BBC Yorkshire documentary, Through The Lens Of Larkin, gives viewers a glimpse into the life and loves of the late poet Philip Larkin, as seen through his photographs.
A new 1 x 30 minute documentary on BBC Four will explore the relationship of one of the 20th century’s greatest poets, Philip Larkin with Hull, his work, his family and his lovers - all through the thousands of photographs he took, including the many “selfies” in his collection.
Presented by poet and academic John Wedgwood Clarke (The Books That Made Britain), Through the Lens of Larkin studies some of the pictures he took of his loved ones, his adopted city, and of himself - charting his life from childhood to death.
A lifelong keen amateur photographer, Larkin lavished on his pictures the same kind of care and attention and eye for detail he brought to his verse. The thousands of photographs held in Hull’s History Centre give an insight into the unlikely pioneer of the selfie, a man who documented his complicated love life through photography as well as his poetry.
John takes a journey through Hull and the East Riding - an area that Larkin grew to love - and meets some of the people who knew him best. He visits the poet’s office and home, meeting his secretary and lover Betty Mackereth, who was the subject of one of his most beautiful and ambiguous love poems, Morning At Last: There In The Snow.
John also speaks with the poet’s biographer James Booth, and Richard Bradford, author of a book about Larkin’s photography, as well as former curator at the Victoria and Albert Museum, Mark Haworth-Booth, and John Osborne, a founder of the Philip Larkin Society.
John Wedgwood Clarke says: “It's hard to think of another writer of Larkin's quality who's left behind such a rich visual archive of their daily life. And while we wouldn’t be looking at his photos if he weren’t such a great poet, we can find in them the same eye for detail, intense gaze and sense of fun.”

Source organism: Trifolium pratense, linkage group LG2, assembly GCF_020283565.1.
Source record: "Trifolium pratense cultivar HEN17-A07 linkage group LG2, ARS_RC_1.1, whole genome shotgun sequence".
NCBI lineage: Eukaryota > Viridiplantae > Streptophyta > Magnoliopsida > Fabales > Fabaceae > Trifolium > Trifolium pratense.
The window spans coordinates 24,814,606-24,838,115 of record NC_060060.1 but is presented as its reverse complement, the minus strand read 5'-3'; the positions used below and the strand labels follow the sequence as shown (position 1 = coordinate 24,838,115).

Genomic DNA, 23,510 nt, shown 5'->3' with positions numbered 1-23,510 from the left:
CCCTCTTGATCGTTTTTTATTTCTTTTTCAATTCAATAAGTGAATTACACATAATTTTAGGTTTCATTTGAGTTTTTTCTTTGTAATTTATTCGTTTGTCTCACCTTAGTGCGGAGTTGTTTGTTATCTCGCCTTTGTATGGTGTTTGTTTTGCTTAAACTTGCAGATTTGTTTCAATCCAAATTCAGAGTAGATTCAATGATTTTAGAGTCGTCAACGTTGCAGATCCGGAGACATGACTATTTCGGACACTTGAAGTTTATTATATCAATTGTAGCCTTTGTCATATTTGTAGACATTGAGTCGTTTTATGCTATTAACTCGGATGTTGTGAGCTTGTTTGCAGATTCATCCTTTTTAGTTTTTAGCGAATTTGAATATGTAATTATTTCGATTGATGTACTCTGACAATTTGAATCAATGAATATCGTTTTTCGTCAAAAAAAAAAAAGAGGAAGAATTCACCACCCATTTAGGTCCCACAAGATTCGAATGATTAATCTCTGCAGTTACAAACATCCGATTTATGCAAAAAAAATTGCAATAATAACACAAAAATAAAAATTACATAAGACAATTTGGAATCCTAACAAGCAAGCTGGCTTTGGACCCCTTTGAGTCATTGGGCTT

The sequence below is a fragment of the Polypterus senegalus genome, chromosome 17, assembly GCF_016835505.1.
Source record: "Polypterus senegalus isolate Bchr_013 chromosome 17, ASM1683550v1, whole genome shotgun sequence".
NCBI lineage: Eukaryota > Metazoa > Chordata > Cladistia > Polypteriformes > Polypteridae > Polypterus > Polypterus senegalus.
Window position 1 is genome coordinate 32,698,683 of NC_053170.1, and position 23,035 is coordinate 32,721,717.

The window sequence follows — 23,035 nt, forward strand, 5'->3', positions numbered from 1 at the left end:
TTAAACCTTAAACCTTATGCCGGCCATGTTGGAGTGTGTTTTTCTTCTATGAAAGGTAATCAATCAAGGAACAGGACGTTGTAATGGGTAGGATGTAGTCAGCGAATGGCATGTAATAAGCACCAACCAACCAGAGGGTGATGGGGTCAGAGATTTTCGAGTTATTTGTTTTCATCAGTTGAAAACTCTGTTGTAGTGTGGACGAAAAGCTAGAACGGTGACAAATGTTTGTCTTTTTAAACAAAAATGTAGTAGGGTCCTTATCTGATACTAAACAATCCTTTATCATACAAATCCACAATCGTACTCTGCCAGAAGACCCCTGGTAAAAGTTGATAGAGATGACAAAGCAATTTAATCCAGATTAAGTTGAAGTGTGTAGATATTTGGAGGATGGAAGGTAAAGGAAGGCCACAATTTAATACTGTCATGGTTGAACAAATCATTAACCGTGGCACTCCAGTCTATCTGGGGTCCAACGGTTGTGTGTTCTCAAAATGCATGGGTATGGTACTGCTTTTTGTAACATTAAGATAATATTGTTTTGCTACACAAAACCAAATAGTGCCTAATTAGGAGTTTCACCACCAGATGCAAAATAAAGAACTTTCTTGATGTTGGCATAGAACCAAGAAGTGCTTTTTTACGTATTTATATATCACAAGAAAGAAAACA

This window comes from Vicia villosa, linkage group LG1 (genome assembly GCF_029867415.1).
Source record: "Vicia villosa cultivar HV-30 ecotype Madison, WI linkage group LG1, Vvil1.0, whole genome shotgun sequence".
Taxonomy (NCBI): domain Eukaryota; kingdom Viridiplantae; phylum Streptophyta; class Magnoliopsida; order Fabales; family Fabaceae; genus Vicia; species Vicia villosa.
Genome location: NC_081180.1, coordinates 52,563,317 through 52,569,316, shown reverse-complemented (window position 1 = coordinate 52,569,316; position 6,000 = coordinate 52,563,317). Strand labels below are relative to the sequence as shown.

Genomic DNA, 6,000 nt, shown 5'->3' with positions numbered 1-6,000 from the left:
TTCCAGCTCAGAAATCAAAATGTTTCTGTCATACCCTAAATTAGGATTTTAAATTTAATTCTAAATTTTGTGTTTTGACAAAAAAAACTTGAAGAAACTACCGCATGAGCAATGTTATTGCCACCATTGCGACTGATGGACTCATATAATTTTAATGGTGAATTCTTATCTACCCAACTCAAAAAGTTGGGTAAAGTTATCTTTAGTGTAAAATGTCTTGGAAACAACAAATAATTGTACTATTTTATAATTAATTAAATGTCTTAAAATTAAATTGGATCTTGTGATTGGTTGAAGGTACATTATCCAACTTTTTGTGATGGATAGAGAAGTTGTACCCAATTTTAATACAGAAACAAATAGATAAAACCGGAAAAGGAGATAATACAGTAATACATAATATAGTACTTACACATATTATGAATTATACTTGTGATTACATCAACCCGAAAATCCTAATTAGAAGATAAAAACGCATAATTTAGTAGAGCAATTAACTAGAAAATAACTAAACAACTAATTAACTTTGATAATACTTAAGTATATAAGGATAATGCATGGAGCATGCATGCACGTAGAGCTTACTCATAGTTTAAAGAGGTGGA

Executive producer, Nicola Addyman, says: “Exploring Larkin’s photographs is a rare treat which allows us a deeper understanding of both his poetry and also his complex personal and working life. His love of posing for the 'selfie' also reveals a man who had an eye to the history books.”
Born in Coventry, Philip Larkin arrived in Hull as Head Librarian at the University of Hull in 1955, a time when the city was still shaped by post war austerity and bomb damage. Monica Jones, Maeve Brennan and Betty Mackereth, shared the love of the poet before he died in 1985, aged 63. These romantic affairs are well documented in his collection of photographs and poems.
Through the Lens of Larkin was commissioned by Mark Bell, Head of Arts Commissioning. The executive producer was Nicola Addyman and the programme was produced and directed by Richard Taylor, both from BBC Yorkshire.
The programme was a joint commission to celebrate Hull’s year as UK City of Culture 2017, and is part of the corporation’s TV strand, Contains Strong Language. It will air nationally in late September.
Contains Strong Language
From National Poetry Day on 28 September to 1 October, Contains Strong Language is the biggest poetry and spoken word festival in the UK devoted to new work. Taking place in Hull, as part of its UK City of Culture celebrations, the new festival will bring together spoken word and page poets. It will be accompanied by a season of programmes across BBC TV, Radio and Online which will celebrate poetry past and present, in all its forms.
Produced by BBC Radio in partnership with Hull UK City of Culture 2017, Hull City Council, Humber Mouth, The British Council, BBC Learning, Wrecking Ball Press and a number of poetry organisations, Contains Strong Language celebrates both new and existing work, with over 50 events across eight venues in Hull - including world premieres, concerts, workshops and outreach activity.